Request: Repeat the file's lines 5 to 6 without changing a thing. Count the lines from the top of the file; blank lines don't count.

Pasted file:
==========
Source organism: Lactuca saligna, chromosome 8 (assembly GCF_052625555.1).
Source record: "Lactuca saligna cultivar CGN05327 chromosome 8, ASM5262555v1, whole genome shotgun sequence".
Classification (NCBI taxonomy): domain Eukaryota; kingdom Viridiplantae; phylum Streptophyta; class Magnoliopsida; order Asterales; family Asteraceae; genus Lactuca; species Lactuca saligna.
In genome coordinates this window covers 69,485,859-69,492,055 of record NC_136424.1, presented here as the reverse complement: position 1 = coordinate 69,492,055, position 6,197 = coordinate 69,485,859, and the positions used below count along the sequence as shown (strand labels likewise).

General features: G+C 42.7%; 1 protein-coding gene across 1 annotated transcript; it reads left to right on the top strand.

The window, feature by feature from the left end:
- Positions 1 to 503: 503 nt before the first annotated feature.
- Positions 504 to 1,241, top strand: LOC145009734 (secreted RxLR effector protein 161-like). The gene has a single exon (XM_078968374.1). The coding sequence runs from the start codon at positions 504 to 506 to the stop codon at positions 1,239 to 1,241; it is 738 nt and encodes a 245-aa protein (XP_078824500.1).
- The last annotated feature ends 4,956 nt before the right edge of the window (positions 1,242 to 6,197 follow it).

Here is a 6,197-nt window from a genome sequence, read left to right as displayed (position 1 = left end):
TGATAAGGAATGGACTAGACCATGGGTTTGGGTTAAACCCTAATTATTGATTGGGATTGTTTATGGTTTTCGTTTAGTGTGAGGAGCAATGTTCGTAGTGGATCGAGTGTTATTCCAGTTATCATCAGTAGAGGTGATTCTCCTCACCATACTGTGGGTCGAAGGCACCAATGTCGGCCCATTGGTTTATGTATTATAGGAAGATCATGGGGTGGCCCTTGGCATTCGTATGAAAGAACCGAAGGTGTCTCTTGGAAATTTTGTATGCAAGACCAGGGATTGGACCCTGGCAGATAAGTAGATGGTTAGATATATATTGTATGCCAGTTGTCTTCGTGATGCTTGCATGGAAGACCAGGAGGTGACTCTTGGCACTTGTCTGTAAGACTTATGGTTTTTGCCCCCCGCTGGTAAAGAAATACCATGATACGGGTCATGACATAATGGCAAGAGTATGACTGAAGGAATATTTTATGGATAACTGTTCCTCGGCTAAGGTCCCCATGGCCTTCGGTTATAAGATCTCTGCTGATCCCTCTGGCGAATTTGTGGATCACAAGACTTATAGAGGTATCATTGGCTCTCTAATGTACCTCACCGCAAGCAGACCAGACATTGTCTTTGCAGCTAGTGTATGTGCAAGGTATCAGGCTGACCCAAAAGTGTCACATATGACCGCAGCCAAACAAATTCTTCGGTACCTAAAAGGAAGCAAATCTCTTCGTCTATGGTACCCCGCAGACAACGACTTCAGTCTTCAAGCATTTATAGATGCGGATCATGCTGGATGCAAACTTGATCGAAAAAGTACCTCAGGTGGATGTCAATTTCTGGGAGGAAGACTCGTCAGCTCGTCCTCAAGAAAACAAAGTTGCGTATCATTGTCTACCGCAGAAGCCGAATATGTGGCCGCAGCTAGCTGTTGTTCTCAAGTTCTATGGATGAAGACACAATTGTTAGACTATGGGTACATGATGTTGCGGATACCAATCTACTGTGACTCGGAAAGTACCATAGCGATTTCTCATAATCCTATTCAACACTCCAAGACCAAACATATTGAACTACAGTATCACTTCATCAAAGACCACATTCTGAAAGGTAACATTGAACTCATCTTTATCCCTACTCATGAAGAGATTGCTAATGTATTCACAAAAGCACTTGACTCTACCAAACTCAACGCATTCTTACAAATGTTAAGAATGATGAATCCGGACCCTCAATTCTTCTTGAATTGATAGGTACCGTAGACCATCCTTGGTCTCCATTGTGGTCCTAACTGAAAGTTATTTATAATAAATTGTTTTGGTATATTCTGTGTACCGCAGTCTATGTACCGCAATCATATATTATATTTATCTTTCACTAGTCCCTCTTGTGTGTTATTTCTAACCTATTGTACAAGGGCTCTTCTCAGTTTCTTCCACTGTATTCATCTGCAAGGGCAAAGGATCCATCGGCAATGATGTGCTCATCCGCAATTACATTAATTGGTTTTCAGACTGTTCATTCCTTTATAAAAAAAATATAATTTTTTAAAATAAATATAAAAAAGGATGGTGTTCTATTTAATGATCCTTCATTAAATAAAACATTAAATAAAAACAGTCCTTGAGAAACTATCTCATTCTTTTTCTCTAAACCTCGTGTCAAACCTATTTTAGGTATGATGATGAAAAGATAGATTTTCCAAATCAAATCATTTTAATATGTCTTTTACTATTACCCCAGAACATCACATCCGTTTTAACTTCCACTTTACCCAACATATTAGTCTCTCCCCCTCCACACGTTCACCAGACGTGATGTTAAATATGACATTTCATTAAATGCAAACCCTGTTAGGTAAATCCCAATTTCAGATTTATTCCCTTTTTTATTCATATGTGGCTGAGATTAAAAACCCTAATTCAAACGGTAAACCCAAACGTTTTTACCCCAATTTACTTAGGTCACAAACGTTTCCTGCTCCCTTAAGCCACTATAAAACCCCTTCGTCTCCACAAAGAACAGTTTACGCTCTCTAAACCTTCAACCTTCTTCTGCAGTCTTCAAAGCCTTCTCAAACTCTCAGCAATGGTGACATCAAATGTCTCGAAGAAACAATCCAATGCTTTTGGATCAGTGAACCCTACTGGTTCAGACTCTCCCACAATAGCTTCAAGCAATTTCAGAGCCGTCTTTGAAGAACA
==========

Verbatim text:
General features: G+C 42.7%; 1 protein-coding gene across 1 annotated transcript; it reads left to right on the top strand.

The window, feature by feature from the left end: